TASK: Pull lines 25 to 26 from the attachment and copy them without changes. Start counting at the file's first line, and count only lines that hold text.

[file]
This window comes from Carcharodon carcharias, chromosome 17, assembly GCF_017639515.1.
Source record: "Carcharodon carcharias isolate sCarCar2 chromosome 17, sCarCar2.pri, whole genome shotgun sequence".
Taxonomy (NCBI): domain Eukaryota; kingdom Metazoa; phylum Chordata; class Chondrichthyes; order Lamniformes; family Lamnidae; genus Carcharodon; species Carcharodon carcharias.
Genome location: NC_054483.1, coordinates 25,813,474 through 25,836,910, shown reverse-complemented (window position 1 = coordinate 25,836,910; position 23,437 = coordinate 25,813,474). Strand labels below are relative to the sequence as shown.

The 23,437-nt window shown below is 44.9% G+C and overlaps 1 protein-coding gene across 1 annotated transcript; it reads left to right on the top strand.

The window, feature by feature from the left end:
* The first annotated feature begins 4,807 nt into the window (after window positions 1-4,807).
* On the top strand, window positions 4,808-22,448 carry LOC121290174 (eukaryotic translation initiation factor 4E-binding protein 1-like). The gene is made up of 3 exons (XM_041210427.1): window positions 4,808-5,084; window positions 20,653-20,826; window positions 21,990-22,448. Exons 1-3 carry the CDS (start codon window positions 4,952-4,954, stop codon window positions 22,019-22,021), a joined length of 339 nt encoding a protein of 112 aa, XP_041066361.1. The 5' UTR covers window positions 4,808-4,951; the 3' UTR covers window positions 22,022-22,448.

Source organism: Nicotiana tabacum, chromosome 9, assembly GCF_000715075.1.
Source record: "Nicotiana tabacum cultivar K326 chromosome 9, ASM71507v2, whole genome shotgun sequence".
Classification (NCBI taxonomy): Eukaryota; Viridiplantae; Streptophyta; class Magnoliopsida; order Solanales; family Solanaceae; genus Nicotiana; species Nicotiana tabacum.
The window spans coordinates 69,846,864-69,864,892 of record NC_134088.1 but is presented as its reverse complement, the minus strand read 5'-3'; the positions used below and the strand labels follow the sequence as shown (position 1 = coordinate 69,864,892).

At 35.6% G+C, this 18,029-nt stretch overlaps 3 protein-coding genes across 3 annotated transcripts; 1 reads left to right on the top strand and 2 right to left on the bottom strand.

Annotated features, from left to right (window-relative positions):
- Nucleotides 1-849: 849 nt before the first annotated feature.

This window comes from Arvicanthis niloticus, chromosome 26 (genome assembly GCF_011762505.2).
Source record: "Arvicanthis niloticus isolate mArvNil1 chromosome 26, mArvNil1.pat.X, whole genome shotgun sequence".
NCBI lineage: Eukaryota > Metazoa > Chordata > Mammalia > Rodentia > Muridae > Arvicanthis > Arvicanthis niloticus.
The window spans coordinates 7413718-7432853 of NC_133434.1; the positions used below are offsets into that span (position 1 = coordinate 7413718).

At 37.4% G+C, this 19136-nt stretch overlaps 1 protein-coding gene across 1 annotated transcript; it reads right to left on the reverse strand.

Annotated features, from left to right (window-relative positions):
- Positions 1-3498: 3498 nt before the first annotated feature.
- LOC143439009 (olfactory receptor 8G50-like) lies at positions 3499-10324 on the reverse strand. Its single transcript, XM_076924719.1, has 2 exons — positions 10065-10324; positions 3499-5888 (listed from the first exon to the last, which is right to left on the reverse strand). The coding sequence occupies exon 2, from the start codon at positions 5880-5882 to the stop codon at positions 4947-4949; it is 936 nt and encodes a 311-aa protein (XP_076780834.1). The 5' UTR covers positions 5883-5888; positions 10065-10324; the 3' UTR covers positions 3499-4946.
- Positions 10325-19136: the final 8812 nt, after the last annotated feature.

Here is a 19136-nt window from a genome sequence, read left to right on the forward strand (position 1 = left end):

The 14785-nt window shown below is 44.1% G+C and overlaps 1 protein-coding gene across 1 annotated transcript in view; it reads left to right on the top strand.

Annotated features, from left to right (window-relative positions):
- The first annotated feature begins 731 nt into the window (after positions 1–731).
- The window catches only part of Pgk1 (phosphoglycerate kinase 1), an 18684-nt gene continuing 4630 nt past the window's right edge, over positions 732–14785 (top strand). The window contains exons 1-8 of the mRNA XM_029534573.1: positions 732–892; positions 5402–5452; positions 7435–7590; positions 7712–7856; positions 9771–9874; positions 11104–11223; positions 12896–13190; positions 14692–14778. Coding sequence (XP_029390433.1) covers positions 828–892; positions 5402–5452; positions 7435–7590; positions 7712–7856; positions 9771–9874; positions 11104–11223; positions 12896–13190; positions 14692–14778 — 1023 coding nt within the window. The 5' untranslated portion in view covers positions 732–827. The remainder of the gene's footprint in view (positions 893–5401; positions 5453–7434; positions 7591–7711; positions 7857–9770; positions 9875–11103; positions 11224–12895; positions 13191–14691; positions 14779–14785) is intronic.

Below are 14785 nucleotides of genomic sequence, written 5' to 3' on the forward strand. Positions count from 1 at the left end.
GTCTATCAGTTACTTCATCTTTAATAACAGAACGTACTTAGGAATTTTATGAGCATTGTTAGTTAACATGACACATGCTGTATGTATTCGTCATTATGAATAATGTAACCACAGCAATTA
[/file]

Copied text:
Here is a 19136-nt window from a genome sequence, read left to right on the forward strand (position 1 = left end):

The 14785-nt window shown below is 44.1% G+C and overlaps 1 protein-coding gene across 1 annotated transcript in view; it reads left to right on the top strand.